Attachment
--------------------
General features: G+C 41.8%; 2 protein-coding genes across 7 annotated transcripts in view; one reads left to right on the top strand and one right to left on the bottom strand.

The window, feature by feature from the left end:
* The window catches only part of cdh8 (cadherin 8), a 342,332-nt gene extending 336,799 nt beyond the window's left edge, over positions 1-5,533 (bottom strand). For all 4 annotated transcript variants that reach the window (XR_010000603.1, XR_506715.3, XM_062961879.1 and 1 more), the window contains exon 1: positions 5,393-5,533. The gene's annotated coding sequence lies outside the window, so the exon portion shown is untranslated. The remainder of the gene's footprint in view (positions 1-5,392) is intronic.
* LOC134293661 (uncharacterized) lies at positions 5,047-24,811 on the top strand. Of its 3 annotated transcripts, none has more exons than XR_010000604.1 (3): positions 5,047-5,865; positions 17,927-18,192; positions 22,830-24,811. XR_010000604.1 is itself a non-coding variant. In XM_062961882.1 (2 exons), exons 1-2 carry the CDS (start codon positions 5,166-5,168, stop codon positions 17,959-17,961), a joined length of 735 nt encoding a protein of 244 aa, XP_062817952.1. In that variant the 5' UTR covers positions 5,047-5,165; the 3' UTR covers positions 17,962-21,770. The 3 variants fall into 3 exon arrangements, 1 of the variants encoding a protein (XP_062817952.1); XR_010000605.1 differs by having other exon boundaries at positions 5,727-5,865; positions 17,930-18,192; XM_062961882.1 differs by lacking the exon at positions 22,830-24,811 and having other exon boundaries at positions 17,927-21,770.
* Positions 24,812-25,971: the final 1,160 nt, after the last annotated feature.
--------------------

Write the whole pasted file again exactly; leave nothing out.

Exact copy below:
General features: G+C 41.8%; 2 protein-coding genes across 7 annotated transcripts in view; one reads left to right on the top strand and one right to left on the bottom strand.

The window, feature by feature from the left end:
* The window catches only part of cdh8 (cadherin 8), a 342,332-nt gene extending 336,799 nt beyond the window's left edge, over positions 1-5,533 (bottom strand). For all 4 annotated transcript variants that reach the window (XR_010000603.1, XR_506715.3, XM_062961879.1 and 1 more), the window contains exon 1: positions 5,393-5,533. The gene's annotated coding sequence lies outside the window, so the exon portion shown is untranslated. The remainder of the gene's footprint in view (positions 1-5,392) is intronic.
* LOC134293661 (uncharacterized) lies at positions 5,047-24,811 on the top strand. Of its 3 annotated transcripts, none has more exons than XR_010000604.1 (3): positions 5,047-5,865; positions 17,927-18,192; positions 22,830-24,811. XR_010000604.1 is itself a non-coding variant. In XM_062961882.1 (2 exons), exons 1-2 carry the CDS (start codon positions 5,166-5,168, stop codon positions 17,959-17,961), a joined length of 735 nt encoding a protein of 244 aa, XP_062817952.1. In that variant the 5' UTR covers positions 5,047-5,165; the 3' UTR covers positions 17,962-21,770. The 3 variants fall into 3 exon arrangements, 1 of the variants encoding a protein (XP_062817952.1); XR_010000605.1 differs by having other exon boundaries at positions 5,727-5,865; positions 17,930-18,192; XM_062961882.1 differs by lacking the exon at positions 22,830-24,811 and having other exon boundaries at positions 17,927-21,770.
* Positions 24,812-25,971: the final 1,160 nt, after the last annotated feature.